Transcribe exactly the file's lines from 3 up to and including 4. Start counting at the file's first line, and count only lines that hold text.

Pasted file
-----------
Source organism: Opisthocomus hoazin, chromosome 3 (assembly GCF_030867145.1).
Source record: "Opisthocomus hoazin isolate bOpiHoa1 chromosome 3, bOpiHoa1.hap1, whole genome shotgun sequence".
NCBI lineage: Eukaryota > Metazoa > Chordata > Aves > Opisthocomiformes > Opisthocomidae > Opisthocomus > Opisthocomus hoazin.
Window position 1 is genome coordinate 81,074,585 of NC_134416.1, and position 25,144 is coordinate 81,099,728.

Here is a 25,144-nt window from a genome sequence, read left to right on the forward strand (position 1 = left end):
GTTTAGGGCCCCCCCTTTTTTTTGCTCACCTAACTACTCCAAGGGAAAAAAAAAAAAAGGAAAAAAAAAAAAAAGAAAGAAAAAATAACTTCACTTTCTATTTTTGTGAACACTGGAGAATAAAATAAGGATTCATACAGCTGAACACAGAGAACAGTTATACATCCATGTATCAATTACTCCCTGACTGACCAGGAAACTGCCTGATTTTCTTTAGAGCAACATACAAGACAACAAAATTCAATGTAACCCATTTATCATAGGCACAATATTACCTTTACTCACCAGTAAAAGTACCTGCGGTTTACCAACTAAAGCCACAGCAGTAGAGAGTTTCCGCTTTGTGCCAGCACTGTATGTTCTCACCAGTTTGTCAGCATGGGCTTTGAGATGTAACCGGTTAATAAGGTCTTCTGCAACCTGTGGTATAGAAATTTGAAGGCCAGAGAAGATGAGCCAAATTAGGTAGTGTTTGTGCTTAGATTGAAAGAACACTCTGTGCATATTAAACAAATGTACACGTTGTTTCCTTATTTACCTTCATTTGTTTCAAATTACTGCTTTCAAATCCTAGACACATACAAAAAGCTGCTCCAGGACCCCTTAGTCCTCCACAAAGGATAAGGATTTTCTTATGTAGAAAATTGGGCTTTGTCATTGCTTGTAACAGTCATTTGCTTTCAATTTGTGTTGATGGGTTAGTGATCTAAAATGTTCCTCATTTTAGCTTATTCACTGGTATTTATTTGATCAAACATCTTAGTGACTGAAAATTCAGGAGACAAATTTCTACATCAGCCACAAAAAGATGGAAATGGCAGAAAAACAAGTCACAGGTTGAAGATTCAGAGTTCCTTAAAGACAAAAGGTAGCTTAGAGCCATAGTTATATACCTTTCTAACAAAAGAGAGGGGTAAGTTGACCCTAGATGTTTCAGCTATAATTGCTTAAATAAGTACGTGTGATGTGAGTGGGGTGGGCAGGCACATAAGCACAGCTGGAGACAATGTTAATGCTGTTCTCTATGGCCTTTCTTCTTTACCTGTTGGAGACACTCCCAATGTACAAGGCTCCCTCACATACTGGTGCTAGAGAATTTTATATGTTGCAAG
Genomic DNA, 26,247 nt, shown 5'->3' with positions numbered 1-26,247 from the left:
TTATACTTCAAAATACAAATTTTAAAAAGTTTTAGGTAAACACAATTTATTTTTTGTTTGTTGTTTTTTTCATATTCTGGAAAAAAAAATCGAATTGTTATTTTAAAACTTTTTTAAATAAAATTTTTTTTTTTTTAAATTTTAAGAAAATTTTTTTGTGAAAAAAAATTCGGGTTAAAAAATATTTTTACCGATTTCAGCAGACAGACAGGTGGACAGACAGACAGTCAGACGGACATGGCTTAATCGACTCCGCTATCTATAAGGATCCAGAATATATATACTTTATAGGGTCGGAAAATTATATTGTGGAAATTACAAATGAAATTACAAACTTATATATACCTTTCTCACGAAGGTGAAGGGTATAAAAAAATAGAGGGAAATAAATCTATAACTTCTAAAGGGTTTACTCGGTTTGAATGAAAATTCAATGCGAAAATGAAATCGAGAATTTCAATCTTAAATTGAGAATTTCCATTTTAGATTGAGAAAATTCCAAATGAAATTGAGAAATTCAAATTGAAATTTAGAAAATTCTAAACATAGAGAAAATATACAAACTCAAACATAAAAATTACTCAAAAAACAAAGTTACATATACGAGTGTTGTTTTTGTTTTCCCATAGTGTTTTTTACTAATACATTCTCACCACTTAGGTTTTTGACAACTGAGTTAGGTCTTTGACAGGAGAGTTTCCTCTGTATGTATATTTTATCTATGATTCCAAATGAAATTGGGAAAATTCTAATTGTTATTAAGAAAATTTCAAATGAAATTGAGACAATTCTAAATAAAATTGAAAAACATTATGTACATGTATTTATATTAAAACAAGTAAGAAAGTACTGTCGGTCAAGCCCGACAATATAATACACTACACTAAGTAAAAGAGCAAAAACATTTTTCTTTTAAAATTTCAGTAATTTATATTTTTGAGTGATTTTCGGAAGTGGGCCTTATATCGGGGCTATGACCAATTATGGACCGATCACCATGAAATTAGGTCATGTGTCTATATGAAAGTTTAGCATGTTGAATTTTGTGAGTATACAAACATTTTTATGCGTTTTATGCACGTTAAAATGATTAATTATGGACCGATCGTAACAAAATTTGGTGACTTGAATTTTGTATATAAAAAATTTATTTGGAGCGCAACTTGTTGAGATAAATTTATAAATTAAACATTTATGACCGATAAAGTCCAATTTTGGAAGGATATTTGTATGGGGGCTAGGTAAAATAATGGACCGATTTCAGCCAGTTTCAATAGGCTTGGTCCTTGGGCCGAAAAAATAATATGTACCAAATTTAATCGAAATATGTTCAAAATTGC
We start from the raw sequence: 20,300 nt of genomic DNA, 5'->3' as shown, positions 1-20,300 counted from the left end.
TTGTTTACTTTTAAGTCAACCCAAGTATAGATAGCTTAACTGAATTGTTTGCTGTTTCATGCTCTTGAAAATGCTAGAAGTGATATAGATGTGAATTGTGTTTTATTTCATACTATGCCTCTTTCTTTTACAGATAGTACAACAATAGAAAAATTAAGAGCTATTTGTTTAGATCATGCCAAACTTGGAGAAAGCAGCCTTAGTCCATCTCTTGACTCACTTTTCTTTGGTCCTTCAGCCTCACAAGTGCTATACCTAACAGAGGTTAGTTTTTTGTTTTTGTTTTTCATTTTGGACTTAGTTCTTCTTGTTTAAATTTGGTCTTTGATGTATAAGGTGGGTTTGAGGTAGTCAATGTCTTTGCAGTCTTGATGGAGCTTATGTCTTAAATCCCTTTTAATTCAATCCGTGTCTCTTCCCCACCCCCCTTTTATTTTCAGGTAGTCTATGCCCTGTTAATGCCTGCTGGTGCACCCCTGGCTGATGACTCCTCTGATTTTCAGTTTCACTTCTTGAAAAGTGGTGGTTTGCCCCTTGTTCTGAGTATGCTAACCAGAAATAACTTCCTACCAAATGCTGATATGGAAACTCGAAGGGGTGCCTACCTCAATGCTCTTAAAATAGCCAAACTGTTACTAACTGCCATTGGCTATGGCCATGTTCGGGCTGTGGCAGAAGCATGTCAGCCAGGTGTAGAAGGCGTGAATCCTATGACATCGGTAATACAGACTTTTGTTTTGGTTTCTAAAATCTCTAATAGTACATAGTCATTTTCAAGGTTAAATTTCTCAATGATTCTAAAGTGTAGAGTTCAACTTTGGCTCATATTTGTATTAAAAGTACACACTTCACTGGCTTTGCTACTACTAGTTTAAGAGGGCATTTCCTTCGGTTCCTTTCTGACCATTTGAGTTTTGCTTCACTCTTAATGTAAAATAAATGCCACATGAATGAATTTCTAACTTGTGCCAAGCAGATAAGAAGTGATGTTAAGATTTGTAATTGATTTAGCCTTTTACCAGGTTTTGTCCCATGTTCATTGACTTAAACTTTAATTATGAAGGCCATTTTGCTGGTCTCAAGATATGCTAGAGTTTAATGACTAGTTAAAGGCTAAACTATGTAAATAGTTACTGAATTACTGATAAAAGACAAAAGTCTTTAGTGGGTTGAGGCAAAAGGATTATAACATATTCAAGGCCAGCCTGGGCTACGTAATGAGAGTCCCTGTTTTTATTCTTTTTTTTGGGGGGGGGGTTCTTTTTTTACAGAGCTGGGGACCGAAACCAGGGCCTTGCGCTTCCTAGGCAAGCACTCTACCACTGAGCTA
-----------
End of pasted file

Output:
NCBI lineage: Eukaryota > Metazoa > Chordata > Aves > Opisthocomiformes > Opisthocomidae > Opisthocomus > Opisthocomus hoazin.
Window position 1 is genome coordinate 81,074,585 of NC_134416.1, and position 25,144 is coordinate 81,099,728.